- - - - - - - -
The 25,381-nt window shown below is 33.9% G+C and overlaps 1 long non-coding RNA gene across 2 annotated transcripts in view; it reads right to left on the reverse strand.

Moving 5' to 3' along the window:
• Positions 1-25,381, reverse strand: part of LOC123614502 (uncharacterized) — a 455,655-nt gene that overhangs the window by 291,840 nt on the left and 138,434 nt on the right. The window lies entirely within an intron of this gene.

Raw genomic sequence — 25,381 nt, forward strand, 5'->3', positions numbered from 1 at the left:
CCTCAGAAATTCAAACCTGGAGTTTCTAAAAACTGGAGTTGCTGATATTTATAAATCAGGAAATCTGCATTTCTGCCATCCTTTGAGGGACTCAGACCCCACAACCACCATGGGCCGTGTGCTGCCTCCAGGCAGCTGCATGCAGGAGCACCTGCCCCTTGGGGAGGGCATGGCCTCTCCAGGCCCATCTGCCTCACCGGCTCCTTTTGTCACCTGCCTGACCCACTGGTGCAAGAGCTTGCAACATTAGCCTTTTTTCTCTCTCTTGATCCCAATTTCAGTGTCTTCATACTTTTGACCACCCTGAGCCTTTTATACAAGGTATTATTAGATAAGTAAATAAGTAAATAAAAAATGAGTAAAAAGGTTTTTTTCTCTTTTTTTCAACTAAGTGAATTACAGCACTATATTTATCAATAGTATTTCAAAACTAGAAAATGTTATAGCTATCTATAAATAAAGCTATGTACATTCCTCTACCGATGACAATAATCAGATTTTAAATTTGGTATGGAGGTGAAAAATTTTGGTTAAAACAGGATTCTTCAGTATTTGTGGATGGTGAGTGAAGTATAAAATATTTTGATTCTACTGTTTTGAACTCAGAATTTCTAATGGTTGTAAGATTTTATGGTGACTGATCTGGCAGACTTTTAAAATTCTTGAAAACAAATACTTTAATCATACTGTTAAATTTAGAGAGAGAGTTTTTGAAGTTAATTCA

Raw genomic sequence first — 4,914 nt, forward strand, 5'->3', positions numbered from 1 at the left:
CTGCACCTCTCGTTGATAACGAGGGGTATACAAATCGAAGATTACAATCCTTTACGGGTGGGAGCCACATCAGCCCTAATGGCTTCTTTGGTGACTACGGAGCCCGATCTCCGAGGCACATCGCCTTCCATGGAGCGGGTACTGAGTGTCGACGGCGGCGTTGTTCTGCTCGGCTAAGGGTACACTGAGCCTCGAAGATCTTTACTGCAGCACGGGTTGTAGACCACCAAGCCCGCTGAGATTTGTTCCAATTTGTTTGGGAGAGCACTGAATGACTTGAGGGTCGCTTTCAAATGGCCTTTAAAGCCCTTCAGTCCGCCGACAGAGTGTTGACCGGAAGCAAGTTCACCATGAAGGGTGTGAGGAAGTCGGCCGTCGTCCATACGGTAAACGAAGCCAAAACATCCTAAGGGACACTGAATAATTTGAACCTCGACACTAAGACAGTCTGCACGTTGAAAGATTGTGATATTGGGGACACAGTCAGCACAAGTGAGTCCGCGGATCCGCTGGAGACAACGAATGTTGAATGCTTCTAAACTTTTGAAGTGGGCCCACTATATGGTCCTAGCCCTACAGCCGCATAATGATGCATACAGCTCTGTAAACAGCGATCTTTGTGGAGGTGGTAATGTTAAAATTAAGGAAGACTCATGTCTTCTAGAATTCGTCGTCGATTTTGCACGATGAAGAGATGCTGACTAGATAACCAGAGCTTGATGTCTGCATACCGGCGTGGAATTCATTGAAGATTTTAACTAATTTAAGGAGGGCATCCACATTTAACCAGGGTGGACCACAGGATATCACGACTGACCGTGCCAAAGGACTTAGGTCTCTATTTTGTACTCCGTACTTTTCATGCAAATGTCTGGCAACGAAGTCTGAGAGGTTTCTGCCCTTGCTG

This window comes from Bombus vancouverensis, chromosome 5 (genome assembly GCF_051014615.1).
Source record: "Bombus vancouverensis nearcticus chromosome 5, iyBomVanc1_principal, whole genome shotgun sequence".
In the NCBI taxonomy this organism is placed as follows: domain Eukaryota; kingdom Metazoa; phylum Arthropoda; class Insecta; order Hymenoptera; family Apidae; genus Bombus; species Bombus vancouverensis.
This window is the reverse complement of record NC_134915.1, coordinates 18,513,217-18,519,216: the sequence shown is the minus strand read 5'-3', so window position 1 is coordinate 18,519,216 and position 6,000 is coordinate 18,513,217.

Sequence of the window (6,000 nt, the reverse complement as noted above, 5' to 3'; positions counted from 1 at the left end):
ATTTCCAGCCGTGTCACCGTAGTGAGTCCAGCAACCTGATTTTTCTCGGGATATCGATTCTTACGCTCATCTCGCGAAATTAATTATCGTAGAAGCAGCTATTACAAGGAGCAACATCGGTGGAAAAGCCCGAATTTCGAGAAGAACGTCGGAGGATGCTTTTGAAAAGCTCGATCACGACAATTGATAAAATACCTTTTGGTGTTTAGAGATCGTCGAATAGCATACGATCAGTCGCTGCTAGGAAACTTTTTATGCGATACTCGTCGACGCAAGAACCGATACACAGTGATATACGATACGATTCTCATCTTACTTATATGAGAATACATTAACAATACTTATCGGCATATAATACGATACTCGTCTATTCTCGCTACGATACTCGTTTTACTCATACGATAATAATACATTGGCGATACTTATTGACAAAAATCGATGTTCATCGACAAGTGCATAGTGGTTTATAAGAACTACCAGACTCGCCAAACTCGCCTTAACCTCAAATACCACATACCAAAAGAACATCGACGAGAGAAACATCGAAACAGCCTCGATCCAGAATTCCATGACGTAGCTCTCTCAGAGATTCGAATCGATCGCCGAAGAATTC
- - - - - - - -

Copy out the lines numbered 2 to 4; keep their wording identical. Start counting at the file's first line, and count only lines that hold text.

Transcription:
Moving 5' to 3' along the window:
• Positions 1-25,381, reverse strand: part of LOC123614502 (uncharacterized) — a 455,655-nt gene that overhangs the window by 291,840 nt on the left and 138,434 nt on the right. The window lies entirely within an intron of this gene.

Raw genomic sequence — 25,381 nt, forward strand, 5'->3', positions numbered from 1 at the left: